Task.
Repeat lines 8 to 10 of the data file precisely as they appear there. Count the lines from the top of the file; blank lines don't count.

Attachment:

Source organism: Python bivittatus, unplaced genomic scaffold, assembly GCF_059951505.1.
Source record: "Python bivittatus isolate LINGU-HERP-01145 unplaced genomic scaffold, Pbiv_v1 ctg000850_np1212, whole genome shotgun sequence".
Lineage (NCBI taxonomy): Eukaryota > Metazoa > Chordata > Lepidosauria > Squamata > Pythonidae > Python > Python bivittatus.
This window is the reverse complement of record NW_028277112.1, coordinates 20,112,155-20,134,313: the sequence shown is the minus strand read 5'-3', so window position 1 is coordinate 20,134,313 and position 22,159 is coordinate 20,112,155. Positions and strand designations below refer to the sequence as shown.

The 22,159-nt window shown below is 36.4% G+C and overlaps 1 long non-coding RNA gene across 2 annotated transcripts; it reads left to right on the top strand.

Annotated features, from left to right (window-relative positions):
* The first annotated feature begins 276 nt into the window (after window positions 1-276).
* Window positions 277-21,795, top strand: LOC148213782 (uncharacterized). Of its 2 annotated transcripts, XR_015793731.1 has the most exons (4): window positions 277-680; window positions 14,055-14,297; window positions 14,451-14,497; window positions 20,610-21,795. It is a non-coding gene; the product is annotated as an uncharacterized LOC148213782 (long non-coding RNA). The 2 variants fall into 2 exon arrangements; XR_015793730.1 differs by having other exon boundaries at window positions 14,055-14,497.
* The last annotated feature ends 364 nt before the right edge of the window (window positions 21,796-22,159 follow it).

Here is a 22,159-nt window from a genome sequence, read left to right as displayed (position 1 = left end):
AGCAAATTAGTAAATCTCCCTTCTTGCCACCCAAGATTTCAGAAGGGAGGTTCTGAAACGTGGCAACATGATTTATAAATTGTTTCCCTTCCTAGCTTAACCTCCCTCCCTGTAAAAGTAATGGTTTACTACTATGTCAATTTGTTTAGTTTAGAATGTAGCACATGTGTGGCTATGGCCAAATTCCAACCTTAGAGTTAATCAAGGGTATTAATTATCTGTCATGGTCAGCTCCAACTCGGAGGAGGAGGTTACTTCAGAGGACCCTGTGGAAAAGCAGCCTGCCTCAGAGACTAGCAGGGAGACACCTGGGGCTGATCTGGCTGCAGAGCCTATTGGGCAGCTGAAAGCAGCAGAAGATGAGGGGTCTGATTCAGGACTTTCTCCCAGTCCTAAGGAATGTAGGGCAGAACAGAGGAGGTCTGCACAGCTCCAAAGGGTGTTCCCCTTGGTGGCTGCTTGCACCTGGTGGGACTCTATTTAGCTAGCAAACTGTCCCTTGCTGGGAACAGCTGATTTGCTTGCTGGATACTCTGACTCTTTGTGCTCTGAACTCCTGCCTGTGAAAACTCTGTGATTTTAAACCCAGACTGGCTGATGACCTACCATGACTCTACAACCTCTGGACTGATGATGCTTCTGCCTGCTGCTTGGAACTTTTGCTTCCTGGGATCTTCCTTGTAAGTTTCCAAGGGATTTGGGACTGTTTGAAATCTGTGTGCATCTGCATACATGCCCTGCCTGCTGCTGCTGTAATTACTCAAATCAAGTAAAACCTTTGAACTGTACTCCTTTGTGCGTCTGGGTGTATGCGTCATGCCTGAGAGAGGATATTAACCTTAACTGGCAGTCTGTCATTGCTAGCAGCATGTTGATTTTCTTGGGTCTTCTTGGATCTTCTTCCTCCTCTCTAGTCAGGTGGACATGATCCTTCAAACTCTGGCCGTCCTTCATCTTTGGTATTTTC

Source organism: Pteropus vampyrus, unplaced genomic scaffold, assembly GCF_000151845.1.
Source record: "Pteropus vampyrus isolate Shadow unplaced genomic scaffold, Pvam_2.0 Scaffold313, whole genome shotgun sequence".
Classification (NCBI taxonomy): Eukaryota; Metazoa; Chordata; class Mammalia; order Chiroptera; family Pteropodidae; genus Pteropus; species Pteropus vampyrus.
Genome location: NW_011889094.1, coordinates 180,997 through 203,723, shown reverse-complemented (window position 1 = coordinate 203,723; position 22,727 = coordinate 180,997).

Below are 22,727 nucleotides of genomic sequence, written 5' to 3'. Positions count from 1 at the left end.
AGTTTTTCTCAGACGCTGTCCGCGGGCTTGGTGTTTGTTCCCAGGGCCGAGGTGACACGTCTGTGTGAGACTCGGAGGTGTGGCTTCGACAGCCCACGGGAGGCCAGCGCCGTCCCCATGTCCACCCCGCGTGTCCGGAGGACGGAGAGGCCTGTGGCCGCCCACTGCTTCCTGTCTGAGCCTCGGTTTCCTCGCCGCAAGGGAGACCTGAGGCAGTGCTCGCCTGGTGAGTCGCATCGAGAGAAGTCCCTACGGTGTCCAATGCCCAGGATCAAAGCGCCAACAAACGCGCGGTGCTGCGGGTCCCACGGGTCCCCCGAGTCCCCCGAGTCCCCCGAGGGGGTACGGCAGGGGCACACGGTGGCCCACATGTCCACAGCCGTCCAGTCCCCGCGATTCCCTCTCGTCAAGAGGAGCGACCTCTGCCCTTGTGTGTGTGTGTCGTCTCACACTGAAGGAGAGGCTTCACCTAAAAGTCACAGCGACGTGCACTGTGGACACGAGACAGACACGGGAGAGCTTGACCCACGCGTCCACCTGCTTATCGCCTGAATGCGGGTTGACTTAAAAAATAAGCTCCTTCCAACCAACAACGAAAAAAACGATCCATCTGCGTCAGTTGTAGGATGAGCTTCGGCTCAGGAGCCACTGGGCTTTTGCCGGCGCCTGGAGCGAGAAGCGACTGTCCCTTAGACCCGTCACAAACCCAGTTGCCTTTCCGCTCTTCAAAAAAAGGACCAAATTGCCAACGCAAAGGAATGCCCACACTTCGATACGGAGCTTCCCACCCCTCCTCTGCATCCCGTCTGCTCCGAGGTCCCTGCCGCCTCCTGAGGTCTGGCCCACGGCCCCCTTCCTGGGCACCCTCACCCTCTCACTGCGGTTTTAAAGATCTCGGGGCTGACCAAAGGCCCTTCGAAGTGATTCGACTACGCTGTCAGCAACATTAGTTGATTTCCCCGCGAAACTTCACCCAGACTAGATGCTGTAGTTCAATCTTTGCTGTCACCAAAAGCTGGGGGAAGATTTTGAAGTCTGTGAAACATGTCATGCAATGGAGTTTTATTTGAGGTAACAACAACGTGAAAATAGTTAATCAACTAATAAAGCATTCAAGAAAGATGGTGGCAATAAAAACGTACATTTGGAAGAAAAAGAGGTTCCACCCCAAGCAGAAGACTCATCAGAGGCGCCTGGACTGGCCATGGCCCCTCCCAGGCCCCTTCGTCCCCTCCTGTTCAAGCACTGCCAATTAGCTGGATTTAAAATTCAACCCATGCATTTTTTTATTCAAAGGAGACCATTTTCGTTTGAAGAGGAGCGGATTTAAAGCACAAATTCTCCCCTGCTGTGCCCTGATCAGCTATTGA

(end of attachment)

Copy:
* Window positions 277-21,795, top strand: LOC148213782 (uncharacterized). Of its 2 annotated transcripts, XR_015793731.1 has the most exons (4): window positions 277-680; window positions 14,055-14,297; window positions 14,451-14,497; window positions 20,610-21,795. It is a non-coding gene; the product is annotated as an uncharacterized LOC148213782 (long non-coding RNA). The 2 variants fall into 2 exon arrangements; XR_015793730.1 differs by having other exon boundaries at window positions 14,055-14,497.
* The last annotated feature ends 364 nt before the right edge of the window (window positions 21,796-22,159 follow it).

Here is a 22,159-nt window from a genome sequence, read left to right as displayed (position 1 = left end):